Since October is National Fire Prevention Month, this week we take a look at mitigating, preparing for and staying safe in a fire. According to the Bureau of Labor Statistics fires and explosions accounted for 109 fatalities in the workplace in 2010, and, even though that's only 4% of workplace fatalities, many of them are avoidable. If your fire preparedness plan isn't up-to-date, this week's articles can help you improve on it.
Use this fire safety checklist to see how prepared your business is for a fire.
Here's information for small businesses to facilitate fire prevention planning.
Everything you need to know about choosing and using fire extinguishers.
Keeping employees safe in a fire or other emergency may require that they evacuate.
HR has an important role to play in workplace fire safety.
Don't forget safety at home... here are 10 simple tips to help you avoid fires and reduce the risk of injury should one occur.
As always, I look forward to hearing about your concerns with regard to business continuity. If there are any topics that you'd like to see covered, email me at
Bob Mellinger, President
1. Business fire safety checklist
A fire can devastate a business. How safe is your business from fire? To determine the safety of your business from fire hazards, review these questions with employees. Every yes answer indicates a positive fire safety situation. However, every no answer points to a hazard that needs to be corrected.
2. Fire Prevention for Small Businesses
A fire can race through a structure/business in a matter of minutes, giving the employer and employees little time to escape. The Occupational Safety and Health Administration (OSHA) Code of Federal Regulations (CFR) 1910.39 requires an employer with 10 or more employees to have a fire prevention plan.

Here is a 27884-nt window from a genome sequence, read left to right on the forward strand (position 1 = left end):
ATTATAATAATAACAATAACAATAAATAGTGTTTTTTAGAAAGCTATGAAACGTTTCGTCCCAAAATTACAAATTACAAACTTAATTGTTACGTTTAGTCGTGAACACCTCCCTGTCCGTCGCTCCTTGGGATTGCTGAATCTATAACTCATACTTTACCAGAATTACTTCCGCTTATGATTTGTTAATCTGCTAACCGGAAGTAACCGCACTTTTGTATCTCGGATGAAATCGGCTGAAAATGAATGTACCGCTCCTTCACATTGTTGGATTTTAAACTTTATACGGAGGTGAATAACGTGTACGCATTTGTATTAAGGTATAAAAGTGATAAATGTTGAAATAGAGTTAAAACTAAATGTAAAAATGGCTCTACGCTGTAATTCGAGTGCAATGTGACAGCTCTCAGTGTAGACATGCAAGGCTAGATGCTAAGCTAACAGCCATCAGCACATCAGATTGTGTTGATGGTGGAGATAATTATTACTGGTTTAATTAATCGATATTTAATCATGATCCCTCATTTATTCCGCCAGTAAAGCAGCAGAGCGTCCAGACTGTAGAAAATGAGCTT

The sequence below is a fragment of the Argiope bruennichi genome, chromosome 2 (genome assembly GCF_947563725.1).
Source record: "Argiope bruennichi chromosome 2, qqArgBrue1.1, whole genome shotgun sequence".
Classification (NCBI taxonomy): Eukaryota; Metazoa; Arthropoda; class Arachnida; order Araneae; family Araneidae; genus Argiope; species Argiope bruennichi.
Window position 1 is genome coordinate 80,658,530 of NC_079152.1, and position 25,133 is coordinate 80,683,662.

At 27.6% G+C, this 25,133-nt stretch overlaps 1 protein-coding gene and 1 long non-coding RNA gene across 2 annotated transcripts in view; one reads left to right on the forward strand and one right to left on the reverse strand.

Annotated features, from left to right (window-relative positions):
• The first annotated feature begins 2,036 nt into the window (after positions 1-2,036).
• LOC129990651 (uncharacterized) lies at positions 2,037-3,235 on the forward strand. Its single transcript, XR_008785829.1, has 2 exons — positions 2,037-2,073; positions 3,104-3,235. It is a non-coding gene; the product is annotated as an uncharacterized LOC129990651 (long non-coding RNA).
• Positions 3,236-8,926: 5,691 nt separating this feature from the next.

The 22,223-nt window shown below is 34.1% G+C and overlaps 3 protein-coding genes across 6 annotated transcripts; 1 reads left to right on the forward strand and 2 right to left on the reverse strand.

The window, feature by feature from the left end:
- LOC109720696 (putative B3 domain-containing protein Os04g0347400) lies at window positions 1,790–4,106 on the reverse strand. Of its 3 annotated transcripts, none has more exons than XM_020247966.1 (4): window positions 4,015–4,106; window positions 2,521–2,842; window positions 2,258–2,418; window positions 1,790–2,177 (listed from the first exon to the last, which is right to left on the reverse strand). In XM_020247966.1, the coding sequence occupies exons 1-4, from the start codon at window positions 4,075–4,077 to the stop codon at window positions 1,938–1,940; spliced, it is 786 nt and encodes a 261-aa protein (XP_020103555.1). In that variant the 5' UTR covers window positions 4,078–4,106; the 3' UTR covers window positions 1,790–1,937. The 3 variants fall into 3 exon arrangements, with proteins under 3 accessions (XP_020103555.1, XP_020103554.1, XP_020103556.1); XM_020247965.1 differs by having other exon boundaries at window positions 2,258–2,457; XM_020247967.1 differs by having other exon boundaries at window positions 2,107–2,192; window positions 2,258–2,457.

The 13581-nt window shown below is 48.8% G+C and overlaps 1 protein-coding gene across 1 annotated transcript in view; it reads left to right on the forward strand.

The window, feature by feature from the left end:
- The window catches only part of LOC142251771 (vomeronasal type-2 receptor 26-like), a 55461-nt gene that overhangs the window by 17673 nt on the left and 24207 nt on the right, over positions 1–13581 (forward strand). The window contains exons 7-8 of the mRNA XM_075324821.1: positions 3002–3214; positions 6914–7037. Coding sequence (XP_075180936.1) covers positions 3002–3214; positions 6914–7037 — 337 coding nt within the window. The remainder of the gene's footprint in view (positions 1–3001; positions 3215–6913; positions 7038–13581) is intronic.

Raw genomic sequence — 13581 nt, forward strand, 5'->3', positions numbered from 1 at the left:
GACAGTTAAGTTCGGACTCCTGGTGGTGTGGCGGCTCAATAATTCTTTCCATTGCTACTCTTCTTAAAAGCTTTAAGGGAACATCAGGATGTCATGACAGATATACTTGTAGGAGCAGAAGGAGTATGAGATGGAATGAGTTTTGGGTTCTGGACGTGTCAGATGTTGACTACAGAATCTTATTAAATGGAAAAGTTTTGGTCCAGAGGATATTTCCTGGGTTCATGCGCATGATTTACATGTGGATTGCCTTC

3. A Factsheet on Choosing & Using Fire Extinguishers
A fire extinguisher is an absolute necessity in any home or office. While there's a good chance that the extinguisher will never be used to fight a fire, it could end up saving your property and even your life.
4. Evacuation plans and procedures eTools
Drafting an emergency action plan (EAP) is not enough to ensure the safety of your employees. When an evacuation is necessary, you will need responsible, trained individuals who can supervise and coordinate activities to ensure a safe and successful evacuation. An EAP will be useful only if its content is up to date and employees are sufficiently educated and trained before an actual evacuation.
5. Training Is Critical in Preventing Workplace Fire Casualties
On an average day, over 200 fires occur in U.S. workplaces, according to the Occupational Safety and Health Administration (OSHA). Having a complete fire prevention program in place is crucial for employee safety and facility compliance, and human resources plays a critical role in workplace fire prevention: "training, training, training."
6. October is Fire Prevention Month -- 10 Home Fire Safety Tips
The U.S. Fire Administration reports that fires kill more than 4,000 Americans each year and injure injure 20,000 more. U.S. fire departments respond to nearly 2 million fires each year, with three-quarters of them occurring in residences. This month, make sure your home is protected from (and your family is prepared for) a fire.
Quote of the Week:
"Fire destruction is one man's job, fire prevention is everybody's job."